Kosovo takes over CEFTA chairmanship with eye on EU membership

EPA/KUSHTRIM TERNAVA

KOSOVO INDEPENDENCE ANNIVERSARY

Complexity of regional disagreements amid the participants of the Central European Free Trade Agreement may complicate Kosovo’s chairmanship of the organisation.


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Discussion of the priorities and goals of the CEFTA organisation under Kosovo’s 2018 chairmanship took place in Brussels Press Club on Wednesday. Speaking at the meeting, Kosovo’s ambassador to the EU Bernard Nikaj said improving regional cooperation and increasing trade will be CEFTA’s priorities under Kosovo’s leadership, all of which will be done with an eye on bringing Pristina closer to the EU.

“In last few years the region has made serious advances in terms of creating a free trade area that all countries of the Western Balkans agreed with…we hope that CEFTA will help to foster further growth in the trade of goods and services among its members. Chairing CEFTA is a huge responsibility in terms of our contribution to bringing the whole region closer to the EU,” said Nikaj.

At present, the implementation of the free trade agreement in the region faces a number of challenges that include serious restrictions imposed by Serbia and Bosnia and Herzegovina on the freedom movement, non-recognition of educational diplomas and certificates, as well as a lack of mechanisms that could push members to fulfil the terms of CEFTA regarding trade facilitation.

The main reason behind these problems lies mainly within the framework of strained historical relations between the individual Western Balkan nations. Brussels’ active pursuit of EU enlargement in the region is key to guaranteeing the type of security and stability that will help reach a lasting settlement to local conflicts that stretch back to the fall of Communism on the peninsula in the early 1990s.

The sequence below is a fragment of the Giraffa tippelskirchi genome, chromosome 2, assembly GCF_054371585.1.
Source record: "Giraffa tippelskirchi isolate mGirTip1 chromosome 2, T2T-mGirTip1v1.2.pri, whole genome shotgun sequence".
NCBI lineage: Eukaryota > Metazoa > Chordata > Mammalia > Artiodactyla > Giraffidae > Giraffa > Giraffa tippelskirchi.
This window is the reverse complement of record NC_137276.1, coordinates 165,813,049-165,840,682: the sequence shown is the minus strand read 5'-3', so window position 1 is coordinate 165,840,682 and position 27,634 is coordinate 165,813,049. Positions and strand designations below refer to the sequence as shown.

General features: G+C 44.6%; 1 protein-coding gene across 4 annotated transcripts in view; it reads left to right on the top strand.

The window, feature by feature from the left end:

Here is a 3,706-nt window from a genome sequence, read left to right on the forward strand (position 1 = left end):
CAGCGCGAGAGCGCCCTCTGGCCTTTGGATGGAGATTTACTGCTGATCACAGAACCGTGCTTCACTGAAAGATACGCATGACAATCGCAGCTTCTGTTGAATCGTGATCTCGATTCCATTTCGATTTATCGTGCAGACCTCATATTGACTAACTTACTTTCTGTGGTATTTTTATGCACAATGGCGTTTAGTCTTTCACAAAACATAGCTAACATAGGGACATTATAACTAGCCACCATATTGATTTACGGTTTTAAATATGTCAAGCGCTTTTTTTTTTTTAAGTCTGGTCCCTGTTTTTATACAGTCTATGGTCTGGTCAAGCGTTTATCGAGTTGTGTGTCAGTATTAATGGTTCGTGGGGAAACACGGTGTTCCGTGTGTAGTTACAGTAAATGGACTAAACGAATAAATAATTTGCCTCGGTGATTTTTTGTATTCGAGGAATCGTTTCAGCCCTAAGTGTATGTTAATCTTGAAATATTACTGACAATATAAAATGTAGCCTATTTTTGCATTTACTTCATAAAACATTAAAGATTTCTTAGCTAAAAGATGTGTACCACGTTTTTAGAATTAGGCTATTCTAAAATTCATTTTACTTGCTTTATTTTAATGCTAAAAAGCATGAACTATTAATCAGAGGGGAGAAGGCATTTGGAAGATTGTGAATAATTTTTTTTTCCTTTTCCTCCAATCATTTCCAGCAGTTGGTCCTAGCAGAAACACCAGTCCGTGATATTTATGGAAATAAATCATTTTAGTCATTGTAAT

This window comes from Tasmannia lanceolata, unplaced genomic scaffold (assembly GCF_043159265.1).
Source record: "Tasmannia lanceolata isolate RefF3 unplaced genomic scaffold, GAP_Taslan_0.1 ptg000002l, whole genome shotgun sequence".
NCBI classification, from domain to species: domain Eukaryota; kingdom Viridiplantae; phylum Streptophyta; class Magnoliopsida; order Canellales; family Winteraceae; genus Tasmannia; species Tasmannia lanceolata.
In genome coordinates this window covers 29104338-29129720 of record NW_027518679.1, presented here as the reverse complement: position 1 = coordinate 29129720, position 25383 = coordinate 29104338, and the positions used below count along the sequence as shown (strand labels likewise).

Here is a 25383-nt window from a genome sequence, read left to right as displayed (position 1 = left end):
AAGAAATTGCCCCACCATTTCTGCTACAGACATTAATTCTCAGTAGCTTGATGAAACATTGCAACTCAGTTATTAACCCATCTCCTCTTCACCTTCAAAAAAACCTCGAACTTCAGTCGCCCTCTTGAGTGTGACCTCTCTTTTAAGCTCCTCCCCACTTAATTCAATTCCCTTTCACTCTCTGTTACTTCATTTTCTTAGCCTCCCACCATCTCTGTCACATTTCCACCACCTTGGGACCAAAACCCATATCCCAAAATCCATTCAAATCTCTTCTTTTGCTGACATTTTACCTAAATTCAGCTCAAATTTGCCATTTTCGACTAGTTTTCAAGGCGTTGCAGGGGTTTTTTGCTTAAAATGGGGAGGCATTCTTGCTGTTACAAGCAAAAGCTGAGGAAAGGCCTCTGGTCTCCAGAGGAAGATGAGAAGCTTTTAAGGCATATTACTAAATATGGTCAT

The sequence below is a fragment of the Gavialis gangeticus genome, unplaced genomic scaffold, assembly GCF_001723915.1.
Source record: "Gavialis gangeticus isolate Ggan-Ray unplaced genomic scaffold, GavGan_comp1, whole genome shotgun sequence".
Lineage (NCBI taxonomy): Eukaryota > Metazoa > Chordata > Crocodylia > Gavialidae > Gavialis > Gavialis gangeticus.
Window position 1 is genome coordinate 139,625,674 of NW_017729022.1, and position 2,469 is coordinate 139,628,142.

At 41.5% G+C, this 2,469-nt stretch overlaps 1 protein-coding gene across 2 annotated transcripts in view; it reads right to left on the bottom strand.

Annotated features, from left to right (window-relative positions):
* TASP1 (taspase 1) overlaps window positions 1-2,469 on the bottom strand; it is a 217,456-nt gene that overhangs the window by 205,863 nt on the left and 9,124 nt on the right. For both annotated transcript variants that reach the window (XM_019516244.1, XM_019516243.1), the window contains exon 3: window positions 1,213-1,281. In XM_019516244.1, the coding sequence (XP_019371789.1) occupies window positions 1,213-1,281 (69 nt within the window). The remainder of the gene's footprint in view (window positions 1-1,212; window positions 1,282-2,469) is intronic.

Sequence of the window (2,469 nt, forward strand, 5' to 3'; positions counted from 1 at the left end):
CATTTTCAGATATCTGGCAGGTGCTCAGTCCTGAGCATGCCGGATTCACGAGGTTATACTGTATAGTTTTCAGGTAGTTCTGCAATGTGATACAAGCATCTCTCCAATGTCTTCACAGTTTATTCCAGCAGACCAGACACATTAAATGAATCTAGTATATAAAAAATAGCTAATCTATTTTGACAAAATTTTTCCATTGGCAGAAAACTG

Despite the long-term aspirations of the Western Balkans to become full EU members, the European Commission under Jean-Claude Juncker’s presidency, did not make enlargement a priority and has neglected the region for the last few years.

Brussels’ conscious decision to disregard the region came to a logical end as open discontent in Albania, Montenegro and Serbia – related to the slow progress in the enlargement process – prompted Brussels to revisit its policy.

In December 2017, the managing director for Europe and Central Asia at the European External Action Service, Thomas Mayr Harting, reassured the countries of the region that the EU remains committed to the integration process. He went so far as to proclaim that the Western Balkans will receive “a clear signal” about the EU’s commitments by no later than February 2018.

Barbara Banki, Head of Unit at Directorate-General at the EU Commission responsible for Neighbourhood and Enlargement Negotiations, who also participated in the discussion, reiterated the EU’s commitment towards the region having gone on record to say that the Commission is currently preparing a strategy for the Western Balkans which will re-launch the process for integration the region into the EU.

CEFTA is a free trade agreement between non-EU countries that is aimed at boosting socio-economic development through an increase in trade and investment promotion. At present, its members include Albania, Serbia, Kosovo, Montenegro, Bosnia and Herzegovina and Moldova.

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